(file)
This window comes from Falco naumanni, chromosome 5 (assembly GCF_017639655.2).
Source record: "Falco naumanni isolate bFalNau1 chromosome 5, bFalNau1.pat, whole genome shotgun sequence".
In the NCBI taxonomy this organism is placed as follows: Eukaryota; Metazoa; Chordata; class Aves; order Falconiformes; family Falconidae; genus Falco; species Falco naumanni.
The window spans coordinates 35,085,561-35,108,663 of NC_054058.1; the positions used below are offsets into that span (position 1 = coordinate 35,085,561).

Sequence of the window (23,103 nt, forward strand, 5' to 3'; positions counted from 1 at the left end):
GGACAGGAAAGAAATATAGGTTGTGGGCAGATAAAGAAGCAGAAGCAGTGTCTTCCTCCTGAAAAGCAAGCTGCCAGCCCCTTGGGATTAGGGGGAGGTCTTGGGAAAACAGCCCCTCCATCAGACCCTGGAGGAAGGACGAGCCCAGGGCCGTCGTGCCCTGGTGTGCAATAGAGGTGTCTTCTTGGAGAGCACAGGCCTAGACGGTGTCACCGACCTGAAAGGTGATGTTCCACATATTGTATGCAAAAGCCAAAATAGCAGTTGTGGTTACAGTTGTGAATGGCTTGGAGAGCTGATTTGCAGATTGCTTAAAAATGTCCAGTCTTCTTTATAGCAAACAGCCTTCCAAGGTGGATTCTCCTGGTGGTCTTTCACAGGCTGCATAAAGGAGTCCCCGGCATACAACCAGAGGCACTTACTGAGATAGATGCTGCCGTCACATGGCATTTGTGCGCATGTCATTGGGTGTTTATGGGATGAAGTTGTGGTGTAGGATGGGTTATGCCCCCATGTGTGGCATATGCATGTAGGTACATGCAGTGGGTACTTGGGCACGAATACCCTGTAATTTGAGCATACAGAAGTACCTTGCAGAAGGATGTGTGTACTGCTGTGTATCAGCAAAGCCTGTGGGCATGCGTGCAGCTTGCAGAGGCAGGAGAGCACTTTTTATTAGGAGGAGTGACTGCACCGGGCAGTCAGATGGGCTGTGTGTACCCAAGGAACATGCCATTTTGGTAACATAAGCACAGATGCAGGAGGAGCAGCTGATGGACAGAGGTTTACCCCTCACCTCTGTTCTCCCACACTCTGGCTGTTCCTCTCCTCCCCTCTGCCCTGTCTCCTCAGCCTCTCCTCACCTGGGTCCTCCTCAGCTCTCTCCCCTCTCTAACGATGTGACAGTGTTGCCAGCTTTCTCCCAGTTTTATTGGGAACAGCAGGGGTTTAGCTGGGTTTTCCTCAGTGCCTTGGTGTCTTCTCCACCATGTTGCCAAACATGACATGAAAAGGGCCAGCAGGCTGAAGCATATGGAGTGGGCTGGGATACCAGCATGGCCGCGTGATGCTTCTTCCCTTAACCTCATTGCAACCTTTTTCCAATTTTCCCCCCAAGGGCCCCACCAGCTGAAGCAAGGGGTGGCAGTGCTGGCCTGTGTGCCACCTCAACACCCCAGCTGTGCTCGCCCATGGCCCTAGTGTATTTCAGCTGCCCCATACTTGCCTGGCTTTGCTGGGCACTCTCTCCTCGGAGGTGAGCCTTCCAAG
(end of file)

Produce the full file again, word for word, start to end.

This window comes from Falco naumanni, chromosome 5 (assembly GCF_017639655.2).
Source record: "Falco naumanni isolate bFalNau1 chromosome 5, bFalNau1.pat, whole genome shotgun sequence".
In the NCBI taxonomy this organism is placed as follows: Eukaryota; Metazoa; Chordata; class Aves; order Falconiformes; family Falconidae; genus Falco; species Falco naumanni.
The window spans coordinates 35,085,561-35,108,663 of NC_054058.1; the positions used below are offsets into that span (position 1 = coordinate 35,085,561).

Sequence of the window (23,103 nt, forward strand, 5' to 3'; positions counted from 1 at the left end):
GGACAGGAAAGAAATATAGGTTGTGGGCAGATAAAGAAGCAGAAGCAGTGTCTTCCTCCTGAAAAGCAAGCTGCCAGCCCCTTGGGATTAGGGGGAGGTCTTGGGAAAACAGCCCCTCCATCAGACCCTGGAGGAAGGACGAGCCCAGGGCCGTCGTGCCCTGGTGTGCAATAGAGGTGTCTTCTTGGAGAGCACAGGCCTAGACGGTGTCACCGACCTGAAAGGTGATGTTCCACATATTGTATGCAAAAGCCAAAATAGCAGTTGTGGTTACAGTTGTGAATGGCTTGGAGAGCTGATTTGCAGATTGCTTAAAAATGTCCAGTCTTCTTTATAGCAAACAGCCTTCCAAGGTGGATTCTCCTGGTGGTCTTTCACAGGCTGCATAAAGGAGTCCCCGGCATACAACCAGAGGCACTTACTGAGATAGATGCTGCCGTCACATGGCATTTGTGCGCATGTCATTGGGTGTTTATGGGATGAAGTTGTGGTGTAGGATGGGTTATGCCCCCATGTGTGGCATATGCATGTAGGTACATGCAGTGGGTACTTGGGCACGAATACCCTGTAATTTGAGCATACAGAAGTACCTTGCAGAAGGATGTGTGTACTGCTGTGTATCAGCAAAGCCTGTGGGCATGCGTGCAGCTTGCAGAGGCAGGAGAGCACTTTTTATTAGGAGGAGTGACTGCACCGGGCAGTCAGATGGGCTGTGTGTACCCAAGGAACATGCCATTTTGGTAACATAAGCACAGATGCAGGAGGAGCAGCTGATGGACAGAGGTTTACCCCTCACCTCTGTTCTCCCACACTCTGGCTGTTCCTCTCCTCCCCTCTGCCCTGTCTCCTCAGCCTCTCCTCACCTGGGTCCTCCTCAGCTCTCTCCCCTCTCTAACGATGTGACAGTGTTGCCAGCTTTCTCCCAGTTTTATTGGGAACAGCAGGGGTTTAGCTGGGTTTTCCTCAGTGCCTTGGTGTCTTCTCCACCATGTTGCCAAACATGACATGAAAAGGGCCAGCAGGCTGAAGCATATGGAGTGGGCTGGGATACCAGCATGGCCGCGTGATGCTTCTTCCCTTAACCTCATTGCAACCTTTTTCCAATTTTCCCCCCAAGGGCCCCACCAGCTGAAGCAAGGGGTGGCAGTGCTGGCCTGTGTGCCACCTCAACACCCCAGCTGTGCTCGCCCATGGCCCTAGTGTATTTCAGCTGCCCCATACTTGCCTGGCTTTGCTGGGCACTCTCTCCTCGGAGGTGAGCCTTCCAAG